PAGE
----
Pasture and forage crops contains valuable nutrients which your animals use to produce milk or meat. It’s important to retain them. The type and number of acid producing bacteria present in your pasture or crop will influence the amount of dry matter and nutrients you lose in the ensiling process. Pioneer® brand inoculants provide the right bacteria in ideal numbers for a fast, efficient fermentation. They help lock in nutrients and dry matter so your livestock can produce more milk or meat from every tonne of pasture or crop you ensile.
Pioneer® brand inoculants are unique.
Pioneer searches for and finds specific strains of bacteria that perform well in a given crop. These strains will spur appropriate activity to preserve forage and lock in nutrients. Pioneer is able to combine strains that work together well to improve the initial preservation, the stability and the digestibility of the nutrients in the silage. Researchers have been able to produce products that do this in maize, cereal and pasture. The company’s researchers have access to a wonderful tool to develop these silagemaking inoculants. Pioneer possesses a large microbial strain bank to draw upon to formulate new, improved inoculants.
Pioneer’s bacterial bank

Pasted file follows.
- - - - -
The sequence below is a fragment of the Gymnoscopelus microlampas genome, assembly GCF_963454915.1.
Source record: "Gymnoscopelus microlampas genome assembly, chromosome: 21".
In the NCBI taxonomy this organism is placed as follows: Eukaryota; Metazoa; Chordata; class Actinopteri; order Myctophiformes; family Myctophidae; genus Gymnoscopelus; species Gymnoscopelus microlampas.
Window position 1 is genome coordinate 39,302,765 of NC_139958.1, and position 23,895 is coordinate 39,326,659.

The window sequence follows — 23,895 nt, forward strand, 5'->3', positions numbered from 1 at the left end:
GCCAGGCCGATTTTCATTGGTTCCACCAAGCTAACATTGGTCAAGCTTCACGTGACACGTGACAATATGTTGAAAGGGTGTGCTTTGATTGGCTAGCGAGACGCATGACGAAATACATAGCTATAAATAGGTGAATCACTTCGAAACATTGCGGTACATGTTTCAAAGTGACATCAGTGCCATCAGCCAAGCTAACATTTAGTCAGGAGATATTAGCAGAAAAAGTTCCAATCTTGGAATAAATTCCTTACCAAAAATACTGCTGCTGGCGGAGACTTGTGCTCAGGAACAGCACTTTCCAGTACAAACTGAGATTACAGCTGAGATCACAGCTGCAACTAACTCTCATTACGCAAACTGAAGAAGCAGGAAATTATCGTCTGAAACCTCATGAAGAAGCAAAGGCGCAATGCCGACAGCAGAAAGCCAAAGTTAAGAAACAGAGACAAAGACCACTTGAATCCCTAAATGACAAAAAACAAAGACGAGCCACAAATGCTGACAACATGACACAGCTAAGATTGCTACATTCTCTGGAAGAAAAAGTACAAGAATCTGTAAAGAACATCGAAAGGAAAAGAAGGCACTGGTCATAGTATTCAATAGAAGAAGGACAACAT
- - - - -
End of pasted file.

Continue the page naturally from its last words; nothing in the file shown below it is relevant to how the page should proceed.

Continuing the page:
Pioneer began building their microbial collection about 35 years ago. “We have 25,000 isolates in our collection,” says Bill Rutherford, Pioneer Senior Research Manager. “We have multiple isolates from every continent except Antarctica. These isolates come from a wide range of habitats, so we have lots of diversity to work with,” he reports. In addition to traditional tests, Pioneer can use molecular tools to locate the most-promising strains from the collection for a given crop. “We’re transitioning from a macro to a micro view, zeroing in on exactly what traits make a great inoculant,” Rutherford adds. Pioneer uses the animal testing facilities on the Pioneer Livestock Nutrition Centre to test new products much more quickly and thoroughly. The combination of molecular and traditional tests allows Pioneer to target the promising strains and test more of them more efficiently than ever before. All strains in the Pioneer microbial bank are naturally occurring. Researchers are simply looking for improved combinations to preserve, stabilise and in some cases, partly digest various forages. “It’s a natural process of nature that we’re helping,” Rutherford says.